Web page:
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Reliability of Marine Structures

RMS Program History (1988-2002)

The Reliability of Marine Structures (RMS) Program operated out of the Blume Center from 1988 to 2002, leading advanced research in marine structures behavior and reliability. The Program combined post-M.S. graduate study with basic research in structural reliability applications. These applications initially ranged from the modelling of joint ocean environmental processes (wind-wave-current), through the modelling and analysis of the resulting hydrodynamic loads and gross responses, to the development of probability-based design codes. The research was funded both by federal and industry affiliate sponsors.

Because marine facilities are large investments--installation costs for deep-water platforms range into the billions of dollars--the offshore industry was ready to study their reliability with care. It was often more prepared than the other structural engineering fields to invest in research and new technology. Because of this, the RMS Program pioneered techniques that were at the time infeasible for broader structural engineering applications but have now found much more widespread adoption. For example, the bridge and building research communities have now widely adopted nonlinear structural analysis for seismic loadings, which the offshore industry originally pioneered and codified in the 1980's. Probabilistic nonlinear hazard and risk analysis procedures originally developed for steel jacket platforms have now been adopted for use more widely, and the RMS Program facilitated much of this technology transfer in its later years. Similarly, the RMS Program studied the reliability of wind turbines against fatigue. A common theme of this research was the focus on assessing reliability of engineered structures in uncertain load environments, and designing to maximize this reliability. The pioneering work performed by the RMS Program remains relevant today, and so the theses and research reports produced by the Program are now archived here at the Blume Center. Additionally, software developed by the RMS effort is supported at Finally, this work continues today by the many people listed below, who use the education they recieved from the RMS Program as they remain active in research and industry.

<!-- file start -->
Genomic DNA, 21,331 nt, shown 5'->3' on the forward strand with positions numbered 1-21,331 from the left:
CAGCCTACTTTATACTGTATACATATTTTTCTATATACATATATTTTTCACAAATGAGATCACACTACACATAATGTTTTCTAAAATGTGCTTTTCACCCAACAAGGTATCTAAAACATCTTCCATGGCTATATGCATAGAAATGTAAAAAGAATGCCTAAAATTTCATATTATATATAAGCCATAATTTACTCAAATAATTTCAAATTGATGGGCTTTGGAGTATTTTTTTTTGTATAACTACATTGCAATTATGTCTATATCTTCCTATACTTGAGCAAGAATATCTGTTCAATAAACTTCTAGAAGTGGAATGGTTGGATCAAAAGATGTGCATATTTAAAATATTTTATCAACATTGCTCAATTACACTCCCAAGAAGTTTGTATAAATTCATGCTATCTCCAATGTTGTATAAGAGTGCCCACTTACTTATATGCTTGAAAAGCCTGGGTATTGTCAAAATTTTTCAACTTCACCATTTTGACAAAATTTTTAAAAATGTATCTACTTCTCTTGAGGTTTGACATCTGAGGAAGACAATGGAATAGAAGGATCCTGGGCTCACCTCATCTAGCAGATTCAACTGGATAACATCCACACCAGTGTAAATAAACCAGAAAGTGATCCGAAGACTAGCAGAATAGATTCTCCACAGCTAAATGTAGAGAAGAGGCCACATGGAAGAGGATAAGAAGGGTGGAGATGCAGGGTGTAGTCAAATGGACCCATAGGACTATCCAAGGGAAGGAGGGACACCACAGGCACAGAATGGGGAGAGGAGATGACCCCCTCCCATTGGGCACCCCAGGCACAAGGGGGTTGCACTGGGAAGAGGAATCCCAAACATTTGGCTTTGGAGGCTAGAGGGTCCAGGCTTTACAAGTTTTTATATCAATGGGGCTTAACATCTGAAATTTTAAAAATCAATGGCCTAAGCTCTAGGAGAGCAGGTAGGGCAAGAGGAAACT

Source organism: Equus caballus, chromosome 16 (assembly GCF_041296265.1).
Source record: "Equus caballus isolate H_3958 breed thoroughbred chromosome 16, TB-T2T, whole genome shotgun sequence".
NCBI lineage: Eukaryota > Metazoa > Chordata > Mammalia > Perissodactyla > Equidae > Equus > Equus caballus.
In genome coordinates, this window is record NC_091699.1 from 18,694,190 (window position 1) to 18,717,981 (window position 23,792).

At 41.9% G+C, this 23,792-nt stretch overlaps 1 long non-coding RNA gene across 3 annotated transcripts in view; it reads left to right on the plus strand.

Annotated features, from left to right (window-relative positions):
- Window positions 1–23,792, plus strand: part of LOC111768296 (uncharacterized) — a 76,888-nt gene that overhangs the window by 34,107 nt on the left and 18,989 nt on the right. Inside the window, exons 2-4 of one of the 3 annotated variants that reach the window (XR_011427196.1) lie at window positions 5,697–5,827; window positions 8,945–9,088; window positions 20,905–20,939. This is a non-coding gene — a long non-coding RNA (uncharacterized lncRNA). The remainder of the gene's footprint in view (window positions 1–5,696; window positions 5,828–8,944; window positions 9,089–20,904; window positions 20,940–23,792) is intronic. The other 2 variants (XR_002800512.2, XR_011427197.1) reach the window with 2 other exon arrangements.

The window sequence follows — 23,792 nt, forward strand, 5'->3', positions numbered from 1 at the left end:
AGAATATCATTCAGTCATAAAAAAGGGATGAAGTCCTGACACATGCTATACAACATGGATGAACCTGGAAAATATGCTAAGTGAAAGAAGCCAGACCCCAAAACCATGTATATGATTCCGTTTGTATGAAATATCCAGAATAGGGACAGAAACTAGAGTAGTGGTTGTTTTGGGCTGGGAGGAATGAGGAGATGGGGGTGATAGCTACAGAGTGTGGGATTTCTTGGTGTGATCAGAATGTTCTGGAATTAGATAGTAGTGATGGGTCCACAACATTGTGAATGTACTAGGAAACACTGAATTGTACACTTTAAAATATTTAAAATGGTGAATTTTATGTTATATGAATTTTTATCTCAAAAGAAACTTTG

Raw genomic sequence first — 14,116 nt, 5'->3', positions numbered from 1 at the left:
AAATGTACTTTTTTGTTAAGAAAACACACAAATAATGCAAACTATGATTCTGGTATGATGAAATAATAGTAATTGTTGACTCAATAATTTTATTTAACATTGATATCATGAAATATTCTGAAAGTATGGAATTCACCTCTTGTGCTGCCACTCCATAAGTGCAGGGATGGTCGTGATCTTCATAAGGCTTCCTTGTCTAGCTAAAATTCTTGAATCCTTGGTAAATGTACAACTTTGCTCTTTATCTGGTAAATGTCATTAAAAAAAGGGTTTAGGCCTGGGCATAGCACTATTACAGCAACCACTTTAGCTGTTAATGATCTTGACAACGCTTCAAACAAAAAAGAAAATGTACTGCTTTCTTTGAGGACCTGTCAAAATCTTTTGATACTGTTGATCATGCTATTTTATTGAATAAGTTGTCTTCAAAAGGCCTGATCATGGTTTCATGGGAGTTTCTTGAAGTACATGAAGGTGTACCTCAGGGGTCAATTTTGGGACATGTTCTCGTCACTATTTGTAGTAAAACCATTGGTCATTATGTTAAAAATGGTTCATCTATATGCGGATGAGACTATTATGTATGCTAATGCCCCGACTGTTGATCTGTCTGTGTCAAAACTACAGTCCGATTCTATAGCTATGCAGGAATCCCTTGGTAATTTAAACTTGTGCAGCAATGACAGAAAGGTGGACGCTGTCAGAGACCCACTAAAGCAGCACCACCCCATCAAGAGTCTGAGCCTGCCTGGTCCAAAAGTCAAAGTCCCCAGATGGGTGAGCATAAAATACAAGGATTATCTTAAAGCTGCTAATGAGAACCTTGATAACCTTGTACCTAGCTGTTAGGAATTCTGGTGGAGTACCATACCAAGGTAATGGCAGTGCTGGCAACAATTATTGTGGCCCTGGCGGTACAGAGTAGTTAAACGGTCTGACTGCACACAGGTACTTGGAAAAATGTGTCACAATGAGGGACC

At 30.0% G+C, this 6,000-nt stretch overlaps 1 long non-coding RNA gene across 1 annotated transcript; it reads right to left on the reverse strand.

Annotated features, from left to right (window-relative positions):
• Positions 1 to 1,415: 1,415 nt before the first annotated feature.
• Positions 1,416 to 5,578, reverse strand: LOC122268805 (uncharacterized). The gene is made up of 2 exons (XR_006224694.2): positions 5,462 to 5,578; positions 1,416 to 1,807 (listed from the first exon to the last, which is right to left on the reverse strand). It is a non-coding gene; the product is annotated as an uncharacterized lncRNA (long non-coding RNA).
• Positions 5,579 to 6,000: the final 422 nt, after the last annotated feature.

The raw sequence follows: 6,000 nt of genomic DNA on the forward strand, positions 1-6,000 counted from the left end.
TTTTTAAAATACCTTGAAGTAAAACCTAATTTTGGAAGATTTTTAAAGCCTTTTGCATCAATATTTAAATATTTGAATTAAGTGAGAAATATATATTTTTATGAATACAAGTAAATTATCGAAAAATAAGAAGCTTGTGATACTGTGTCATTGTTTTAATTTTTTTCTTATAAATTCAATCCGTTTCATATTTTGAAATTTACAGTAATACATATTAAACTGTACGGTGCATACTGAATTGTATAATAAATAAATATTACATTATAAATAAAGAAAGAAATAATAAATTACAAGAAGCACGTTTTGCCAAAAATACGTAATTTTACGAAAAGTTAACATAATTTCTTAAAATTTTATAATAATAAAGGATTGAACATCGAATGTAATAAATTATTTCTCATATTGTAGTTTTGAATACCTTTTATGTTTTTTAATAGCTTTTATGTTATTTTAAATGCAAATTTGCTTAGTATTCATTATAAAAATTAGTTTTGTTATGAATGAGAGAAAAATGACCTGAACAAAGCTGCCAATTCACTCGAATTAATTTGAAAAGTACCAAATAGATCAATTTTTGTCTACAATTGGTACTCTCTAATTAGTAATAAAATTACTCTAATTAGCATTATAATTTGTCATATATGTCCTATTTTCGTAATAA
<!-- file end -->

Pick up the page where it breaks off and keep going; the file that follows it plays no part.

The RMS Program was run by Professor C. Allin Cornell, with the assistance of Steven Winterstein. They hosted a number of graduate student researchers and visiting scholars from industry, as listed below.

Graduate students

  • Jack Baker
  • Paolo Bazzurro
  • Jorge Carballo
  • Mary Dickson
  • LeRoy Fitzwater
  • Fatemeh Jalayer
  • Alok Jha
  • Ronald de Jong
  • Tina Kashef
  • Dejan Krunic
  • Satyendra Kumar
  • Cliff Lange
  • Nicolas Luco
  • Lance Manuel
  • Knut Ronold
  • Douglas Schmucker
  • Robert Sewell
  • Nilesh Shome
  • John Albert Sweetman
  • Hjörtur Thráinsson
  • Rune Torhaug
  • Polsak Tothong
  • Peter Tsai
  • Todd Ude
  • Dimitrios Vamvatsikos
  • Shen-Chyun Wu
  • Gee Liek Yeo

Visiting Scholars 

  • Knut Engebretsen, Aker Engineering 
  • Gudmund Kleiven, Norsk Hydro 
  • Arvid Naess, NTH (Norwegian Inst. of Tech.) 
  • Ivar Langen, Statoil 
  • Iunio Iervolino, ROSE School 
  • Tom Marthinsen, Saga Petroleum 
  • Sverre Haver, Statoil 
  • Peter Bjerager, DNV-Sesam